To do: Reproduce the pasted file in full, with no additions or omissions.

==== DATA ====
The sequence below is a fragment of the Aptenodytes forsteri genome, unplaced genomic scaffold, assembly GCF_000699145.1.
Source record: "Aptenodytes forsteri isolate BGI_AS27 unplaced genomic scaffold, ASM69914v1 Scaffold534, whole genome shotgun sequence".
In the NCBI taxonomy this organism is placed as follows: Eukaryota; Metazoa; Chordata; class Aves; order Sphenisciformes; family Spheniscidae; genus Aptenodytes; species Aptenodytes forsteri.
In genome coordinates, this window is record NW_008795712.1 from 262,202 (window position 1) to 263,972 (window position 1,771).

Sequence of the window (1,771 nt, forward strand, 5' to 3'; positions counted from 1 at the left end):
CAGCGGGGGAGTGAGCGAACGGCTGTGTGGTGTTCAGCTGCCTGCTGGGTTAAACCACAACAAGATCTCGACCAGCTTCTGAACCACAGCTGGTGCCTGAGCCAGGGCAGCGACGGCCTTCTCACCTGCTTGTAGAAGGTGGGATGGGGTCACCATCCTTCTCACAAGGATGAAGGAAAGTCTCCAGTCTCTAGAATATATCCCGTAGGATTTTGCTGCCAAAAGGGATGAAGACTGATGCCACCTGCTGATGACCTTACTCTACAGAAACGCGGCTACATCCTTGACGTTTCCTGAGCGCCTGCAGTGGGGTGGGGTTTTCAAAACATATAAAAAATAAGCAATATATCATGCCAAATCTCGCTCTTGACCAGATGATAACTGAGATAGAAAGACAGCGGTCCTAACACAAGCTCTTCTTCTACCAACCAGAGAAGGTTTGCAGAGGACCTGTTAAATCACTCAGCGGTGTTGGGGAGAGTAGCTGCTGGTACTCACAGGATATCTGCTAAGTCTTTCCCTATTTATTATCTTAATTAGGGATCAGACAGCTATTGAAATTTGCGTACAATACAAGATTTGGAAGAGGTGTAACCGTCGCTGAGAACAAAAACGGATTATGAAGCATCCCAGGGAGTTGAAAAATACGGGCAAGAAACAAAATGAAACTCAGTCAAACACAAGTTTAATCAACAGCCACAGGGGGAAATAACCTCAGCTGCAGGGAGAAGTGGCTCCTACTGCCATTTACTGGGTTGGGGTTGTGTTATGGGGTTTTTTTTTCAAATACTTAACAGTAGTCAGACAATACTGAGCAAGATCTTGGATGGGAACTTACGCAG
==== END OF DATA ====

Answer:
The sequence below is a fragment of the Aptenodytes forsteri genome, unplaced genomic scaffold, assembly GCF_000699145.1.
Source record: "Aptenodytes forsteri isolate BGI_AS27 unplaced genomic scaffold, ASM69914v1 Scaffold534, whole genome shotgun sequence".
In the NCBI taxonomy this organism is placed as follows: Eukaryota; Metazoa; Chordata; class Aves; order Sphenisciformes; family Spheniscidae; genus Aptenodytes; species Aptenodytes forsteri.
In genome coordinates, this window is record NW_008795712.1 from 262,202 (window position 1) to 263,972 (window position 1,771).

Sequence of the window (1,771 nt, forward strand, 5' to 3'; positions counted from 1 at the left end):
CAGCGGGGGAGTGAGCGAACGGCTGTGTGGTGTTCAGCTGCCTGCTGGGTTAAACCACAACAAGATCTCGACCAGCTTCTGAACCACAGCTGGTGCCTGAGCCAGGGCAGCGACGGCCTTCTCACCTGCTTGTAGAAGGTGGGATGGGGTCACCATCCTTCTCACAAGGATGAAGGAAAGTCTCCAGTCTCTAGAATATATCCCGTAGGATTTTGCTGCCAAAAGGGATGAAGACTGATGCCACCTGCTGATGACCTTACTCTACAGAAACGCGGCTACATCCTTGACGTTTCCTGAGCGCCTGCAGTGGGGTGGGGTTTTCAAAACATATAAAAAATAAGCAATATATCATGCCAAATCTCGCTCTTGACCAGATGATAACTGAGATAGAAAGACAGCGGTCCTAACACAAGCTCTTCTTCTACCAACCAGAGAAGGTTTGCAGAGGACCTGTTAAATCACTCAGCGGTGTTGGGGAGAGTAGCTGCTGGTACTCACAGGATATCTGCTAAGTCTTTCCCTATTTATTATCTTAATTAGGGATCAGACAGCTATTGAAATTTGCGTACAATACAAGATTTGGAAGAGGTGTAACCGTCGCTGAGAACAAAAACGGATTATGAAGCATCCCAGGGAGTTGAAAAATACGGGCAAGAAACAAAATGAAACTCAGTCAAACACAAGTTTAATCAACAGCCACAGGGGGAAATAACCTCAGCTGCAGGGAGAAGTGGCTCCTACTGCCATTTACTGGGTTGGGGTTGTGTTATGGGGTTTTTTTTTCAAATACTTAACAGTAGTCAGACAATACTGAGCAAGATCTTGGATGGGAACTTACGCAG